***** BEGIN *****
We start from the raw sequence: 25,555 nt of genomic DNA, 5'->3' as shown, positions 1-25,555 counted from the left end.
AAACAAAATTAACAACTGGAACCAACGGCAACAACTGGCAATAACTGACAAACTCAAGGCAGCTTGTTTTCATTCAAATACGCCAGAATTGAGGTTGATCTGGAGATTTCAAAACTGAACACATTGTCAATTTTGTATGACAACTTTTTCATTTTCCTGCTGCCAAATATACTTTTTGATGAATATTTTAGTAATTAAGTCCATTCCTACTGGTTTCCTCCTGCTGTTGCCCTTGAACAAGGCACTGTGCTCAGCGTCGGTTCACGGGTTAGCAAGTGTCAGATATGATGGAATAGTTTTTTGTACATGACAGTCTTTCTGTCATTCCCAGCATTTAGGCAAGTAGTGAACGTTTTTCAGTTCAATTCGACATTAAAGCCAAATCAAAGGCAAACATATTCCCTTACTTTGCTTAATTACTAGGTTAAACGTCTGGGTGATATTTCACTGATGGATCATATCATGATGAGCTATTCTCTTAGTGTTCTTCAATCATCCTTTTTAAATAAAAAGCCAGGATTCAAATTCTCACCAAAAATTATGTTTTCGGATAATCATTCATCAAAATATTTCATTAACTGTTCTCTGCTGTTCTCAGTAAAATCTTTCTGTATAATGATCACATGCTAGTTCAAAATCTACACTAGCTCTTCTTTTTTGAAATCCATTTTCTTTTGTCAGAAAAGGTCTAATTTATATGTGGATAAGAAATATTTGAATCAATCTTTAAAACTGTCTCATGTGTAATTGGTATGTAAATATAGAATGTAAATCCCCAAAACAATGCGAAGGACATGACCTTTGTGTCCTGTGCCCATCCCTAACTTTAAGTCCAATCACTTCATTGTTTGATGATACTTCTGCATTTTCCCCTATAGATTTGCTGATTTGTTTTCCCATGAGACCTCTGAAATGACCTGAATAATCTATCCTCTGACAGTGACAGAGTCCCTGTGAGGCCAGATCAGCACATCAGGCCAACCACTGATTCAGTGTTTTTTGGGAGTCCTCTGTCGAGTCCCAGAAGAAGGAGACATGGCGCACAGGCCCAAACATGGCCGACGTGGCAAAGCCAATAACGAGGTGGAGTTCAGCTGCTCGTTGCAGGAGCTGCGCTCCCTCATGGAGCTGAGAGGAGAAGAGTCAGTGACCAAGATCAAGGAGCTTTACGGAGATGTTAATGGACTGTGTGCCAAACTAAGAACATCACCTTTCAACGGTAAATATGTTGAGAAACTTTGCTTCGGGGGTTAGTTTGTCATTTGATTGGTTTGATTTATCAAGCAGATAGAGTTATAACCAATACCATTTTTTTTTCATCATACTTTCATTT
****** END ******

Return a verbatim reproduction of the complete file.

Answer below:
We start from the raw sequence: 25,555 nt of genomic DNA, 5'->3' as shown, positions 1-25,555 counted from the left end.
AAACAAAATTAACAACTGGAACCAACGGCAACAACTGGCAATAACTGACAAACTCAAGGCAGCTTGTTTTCATTCAAATACGCCAGAATTGAGGTTGATCTGGAGATTTCAAAACTGAACACATTGTCAATTTTGTATGACAACTTTTTCATTTTCCTGCTGCCAAATATACTTTTTGATGAATATTTTAGTAATTAAGTCCATTCCTACTGGTTTCCTCCTGCTGTTGCCCTTGAACAAGGCACTGTGCTCAGCGTCGGTTCACGGGTTAGCAAGTGTCAGATATGATGGAATAGTTTTTTGTACATGACAGTCTTTCTGTCATTCCCAGCATTTAGGCAAGTAGTGAACGTTTTTCAGTTCAATTCGACATTAAAGCCAAATCAAAGGCAAACATATTCCCTTACTTTGCTTAATTACTAGGTTAAACGTCTGGGTGATATTTCACTGATGGATCATATCATGATGAGCTATTCTCTTAGTGTTCTTCAATCATCCTTTTTAAATAAAAAGCCAGGATTCAAATTCTCACCAAAAATTATGTTTTCGGATAATCATTCATCAAAATATTTCATTAACTGTTCTCTGCTGTTCTCAGTAAAATCTTTCTGTATAATGATCACATGCTAGTTCAAAATCTACACTAGCTCTTCTTTTTTGAAATCCATTTTCTTTTGTCAGAAAAGGTCTAATTTATATGTGGATAAGAAATATTTGAATCAATCTTTAAAACTGTCTCATGTGTAATTGGTATGTAAATATAGAATGTAAATCCCCAAAACAATGCGAAGGACATGACCTTTGTGTCCTGTGCCCATCCCTAACTTTAAGTCCAATCACTTCATTGTTTGATGATACTTCTGCATTTTCCCCTATAGATTTGCTGATTTGTTTTCCCATGAGACCTCTGAAATGACCTGAATAATCTATCCTCTGACAGTGACAGAGTCCCTGTGAGGCCAGATCAGCACATCAGGCCAACCACTGATTCAGTGTTTTTTGGGAGTCCTCTGTCGAGTCCCAGAAGAAGGAGACATGGCGCACAGGCCCAAACATGGCCGACGTGGCAAAGCCAATAACGAGGTGGAGTTCAGCTGCTCGTTGCAGGAGCTGCGCTCCCTCATGGAGCTGAGAGGAGAAGAGTCAGTGACCAAGATCAAGGAGCTTTACGGAGATGTTAATGGACTGTGTGCCAAACTAAGAACATCACCTTTCAACGGTAAATATGTTGAGAAACTTTGCTTCGGGGGTTAGTTTGTCATTTGATTGGTTTGATTTATCAAGCAGATAGAGTTATAACCAATACCATTTTTTTTTCATCATACTTTCATTT